Cardinals discuss abuse at first meeting in Rome
(CBS News) VATICAN CITY - Most of the cardinals summoned to Rome to elect a new pope have now arrived. Of the 115 eligible to cast a ballot, 107 cardinals held their first pre-conclave meeting Monday about the future of the Roman Catholic Church.
Class was called for 9:30 in the morning, Rome time, for the College of Cardinals.
And many caught the early bus. They are the princes of a church rocked by the child-abuse and other scandals and they admit they've got a lot of homework to do before they can even set a date to begin voting on the next pope.
The church is under intense scrutiny. There's no such thing as a quiet stroll to work here. The Catholic world --- and particularly the victims of abuse -- want answers.
And many cardinals, like Chicago's Francis George, are here to argue the victims are right.
"They have been abused by a Catholic priest and sometimes by a Catholic bishop and sometimes the abuse has not been addressed as it should have been by Catholic bishops," George said. "That is a terrible wound on the body of the church."
In an interview, Cardinal George said the Vatican cannot ignore the news it has made just because it's bad.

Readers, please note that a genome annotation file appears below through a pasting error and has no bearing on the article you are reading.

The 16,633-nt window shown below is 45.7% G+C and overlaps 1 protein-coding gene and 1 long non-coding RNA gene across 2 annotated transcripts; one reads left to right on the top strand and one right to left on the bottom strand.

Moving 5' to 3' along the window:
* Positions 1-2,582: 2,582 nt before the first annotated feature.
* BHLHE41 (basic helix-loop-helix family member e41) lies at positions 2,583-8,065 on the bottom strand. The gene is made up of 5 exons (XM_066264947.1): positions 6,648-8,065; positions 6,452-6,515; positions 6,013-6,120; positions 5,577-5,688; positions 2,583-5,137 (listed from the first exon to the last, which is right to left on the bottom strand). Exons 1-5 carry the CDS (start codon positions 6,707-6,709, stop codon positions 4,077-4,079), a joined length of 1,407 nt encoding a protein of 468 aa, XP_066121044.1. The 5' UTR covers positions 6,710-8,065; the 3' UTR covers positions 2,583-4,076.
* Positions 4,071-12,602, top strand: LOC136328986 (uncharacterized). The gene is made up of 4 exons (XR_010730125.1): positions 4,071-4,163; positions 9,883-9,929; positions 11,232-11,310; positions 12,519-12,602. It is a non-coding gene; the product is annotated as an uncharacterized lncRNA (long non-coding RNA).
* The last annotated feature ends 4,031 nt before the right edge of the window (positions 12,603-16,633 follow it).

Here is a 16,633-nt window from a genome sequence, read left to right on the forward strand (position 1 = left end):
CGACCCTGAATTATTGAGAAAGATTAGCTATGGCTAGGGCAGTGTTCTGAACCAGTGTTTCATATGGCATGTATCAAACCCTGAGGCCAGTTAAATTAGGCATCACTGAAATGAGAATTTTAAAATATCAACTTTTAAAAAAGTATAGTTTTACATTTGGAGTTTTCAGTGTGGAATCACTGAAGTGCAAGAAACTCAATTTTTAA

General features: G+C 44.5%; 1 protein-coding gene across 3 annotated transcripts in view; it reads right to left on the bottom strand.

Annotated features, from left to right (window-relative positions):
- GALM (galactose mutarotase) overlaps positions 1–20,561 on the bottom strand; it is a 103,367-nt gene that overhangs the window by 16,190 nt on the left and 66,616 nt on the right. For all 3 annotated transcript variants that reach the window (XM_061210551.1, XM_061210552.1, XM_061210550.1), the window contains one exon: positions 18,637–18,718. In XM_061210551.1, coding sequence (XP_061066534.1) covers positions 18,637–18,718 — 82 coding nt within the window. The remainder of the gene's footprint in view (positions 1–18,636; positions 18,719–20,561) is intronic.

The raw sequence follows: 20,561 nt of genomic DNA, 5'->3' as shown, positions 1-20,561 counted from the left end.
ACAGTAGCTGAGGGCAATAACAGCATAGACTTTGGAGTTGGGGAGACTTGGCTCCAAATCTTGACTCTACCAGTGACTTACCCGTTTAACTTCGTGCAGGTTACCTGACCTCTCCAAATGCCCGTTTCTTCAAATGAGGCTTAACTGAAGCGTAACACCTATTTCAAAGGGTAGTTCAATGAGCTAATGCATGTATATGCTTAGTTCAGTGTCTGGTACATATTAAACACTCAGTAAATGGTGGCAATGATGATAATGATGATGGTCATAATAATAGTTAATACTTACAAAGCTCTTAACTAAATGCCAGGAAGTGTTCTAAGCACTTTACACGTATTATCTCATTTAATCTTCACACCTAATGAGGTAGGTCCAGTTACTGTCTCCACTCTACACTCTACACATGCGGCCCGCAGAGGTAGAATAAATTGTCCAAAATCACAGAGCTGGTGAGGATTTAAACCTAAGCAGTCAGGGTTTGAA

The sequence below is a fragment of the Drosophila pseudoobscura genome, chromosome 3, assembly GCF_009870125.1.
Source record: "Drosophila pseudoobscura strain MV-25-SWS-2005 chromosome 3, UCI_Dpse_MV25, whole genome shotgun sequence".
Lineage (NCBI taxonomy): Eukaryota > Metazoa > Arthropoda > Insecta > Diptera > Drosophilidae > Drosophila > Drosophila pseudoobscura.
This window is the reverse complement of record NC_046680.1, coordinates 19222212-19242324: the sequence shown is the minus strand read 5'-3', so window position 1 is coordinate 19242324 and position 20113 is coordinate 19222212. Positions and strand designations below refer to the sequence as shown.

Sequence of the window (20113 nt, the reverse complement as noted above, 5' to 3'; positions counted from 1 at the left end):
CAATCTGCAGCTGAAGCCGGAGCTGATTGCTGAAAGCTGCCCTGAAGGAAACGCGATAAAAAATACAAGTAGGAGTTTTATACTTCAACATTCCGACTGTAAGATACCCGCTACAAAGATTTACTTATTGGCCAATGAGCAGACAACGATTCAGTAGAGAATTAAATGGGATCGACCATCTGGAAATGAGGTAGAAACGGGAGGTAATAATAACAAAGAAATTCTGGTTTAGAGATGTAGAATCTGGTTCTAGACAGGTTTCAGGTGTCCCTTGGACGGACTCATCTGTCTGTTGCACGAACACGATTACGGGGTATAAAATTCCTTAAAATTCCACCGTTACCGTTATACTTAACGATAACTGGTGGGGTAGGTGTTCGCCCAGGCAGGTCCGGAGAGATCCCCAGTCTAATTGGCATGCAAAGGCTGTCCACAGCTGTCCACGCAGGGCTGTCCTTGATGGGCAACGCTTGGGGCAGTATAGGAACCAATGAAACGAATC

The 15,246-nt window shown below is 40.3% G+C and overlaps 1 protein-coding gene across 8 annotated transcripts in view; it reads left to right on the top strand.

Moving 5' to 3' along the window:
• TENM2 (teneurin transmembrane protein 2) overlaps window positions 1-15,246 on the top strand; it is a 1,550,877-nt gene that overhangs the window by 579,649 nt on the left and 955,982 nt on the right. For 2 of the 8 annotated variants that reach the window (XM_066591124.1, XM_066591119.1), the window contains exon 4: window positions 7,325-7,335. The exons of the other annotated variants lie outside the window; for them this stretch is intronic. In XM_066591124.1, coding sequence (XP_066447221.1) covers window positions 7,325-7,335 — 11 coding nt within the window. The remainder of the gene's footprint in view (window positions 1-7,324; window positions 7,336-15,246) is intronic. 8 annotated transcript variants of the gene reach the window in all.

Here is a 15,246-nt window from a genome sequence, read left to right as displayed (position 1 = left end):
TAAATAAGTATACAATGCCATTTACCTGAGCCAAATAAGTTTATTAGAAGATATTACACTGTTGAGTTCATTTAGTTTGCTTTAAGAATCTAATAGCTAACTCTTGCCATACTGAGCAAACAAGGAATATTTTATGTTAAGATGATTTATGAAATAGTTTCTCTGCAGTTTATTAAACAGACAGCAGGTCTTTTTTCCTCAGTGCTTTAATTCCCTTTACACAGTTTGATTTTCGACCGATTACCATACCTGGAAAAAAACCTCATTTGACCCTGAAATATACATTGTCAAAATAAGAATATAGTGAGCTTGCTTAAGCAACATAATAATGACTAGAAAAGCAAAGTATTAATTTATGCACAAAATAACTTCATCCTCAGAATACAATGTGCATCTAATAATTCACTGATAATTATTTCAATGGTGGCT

"The headline stories do create context for our discussion," he said. "We follow the press, sometimes happily and sometimes not."
The cardinals themselves must decide when they've talked enough -- and prayed enough -- about the Church's problems to think about who might be the right man to fix them.
But the subtle jockeying for position has already begun. There's no campaigning for the job here, but there are ways of raising a profile. One is to lead an important mass in Rome, as Austrian Cardinal Schoenborn did.
Canada's Marc Ouellet is considered a compromise contender -- not another European, but not quite American either.
To discount the rumors, he fell back on the old Vatican line about what happens to Conclave favorites: "The one that gets in pope, gets out cardinal."
The cardinals may not know when the conclave will begin, but they know when they'd like it to end. They want to be home for the week before Easter, the Christian Holy week. And the longer they delay, the more the pressure will mount to stop talking and start voting.
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